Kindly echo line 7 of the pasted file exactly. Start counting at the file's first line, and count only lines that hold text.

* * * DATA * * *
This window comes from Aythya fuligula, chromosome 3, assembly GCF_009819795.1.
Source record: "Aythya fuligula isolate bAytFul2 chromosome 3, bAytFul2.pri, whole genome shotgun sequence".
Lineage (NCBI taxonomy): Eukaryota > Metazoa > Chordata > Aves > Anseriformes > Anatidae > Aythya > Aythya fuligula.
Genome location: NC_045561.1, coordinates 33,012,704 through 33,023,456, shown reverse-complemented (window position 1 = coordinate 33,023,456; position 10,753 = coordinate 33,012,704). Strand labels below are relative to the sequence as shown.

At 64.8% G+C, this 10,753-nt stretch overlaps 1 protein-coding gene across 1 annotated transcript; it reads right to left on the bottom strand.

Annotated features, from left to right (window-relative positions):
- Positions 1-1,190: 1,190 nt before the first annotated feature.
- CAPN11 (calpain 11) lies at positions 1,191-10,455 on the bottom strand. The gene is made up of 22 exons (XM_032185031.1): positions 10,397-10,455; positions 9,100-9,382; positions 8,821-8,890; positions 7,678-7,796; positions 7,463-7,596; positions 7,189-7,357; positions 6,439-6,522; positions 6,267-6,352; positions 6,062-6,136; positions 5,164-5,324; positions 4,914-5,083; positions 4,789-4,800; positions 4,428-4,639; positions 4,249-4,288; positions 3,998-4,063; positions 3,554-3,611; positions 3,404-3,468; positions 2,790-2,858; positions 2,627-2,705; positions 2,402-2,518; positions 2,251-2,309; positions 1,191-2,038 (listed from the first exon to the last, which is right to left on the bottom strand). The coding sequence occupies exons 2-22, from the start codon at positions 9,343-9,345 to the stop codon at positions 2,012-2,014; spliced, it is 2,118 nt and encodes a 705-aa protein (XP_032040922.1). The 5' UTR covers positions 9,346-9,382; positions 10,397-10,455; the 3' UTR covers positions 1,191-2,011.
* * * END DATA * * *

- Positions 1-1,190: 1,190 nt before the first annotated feature.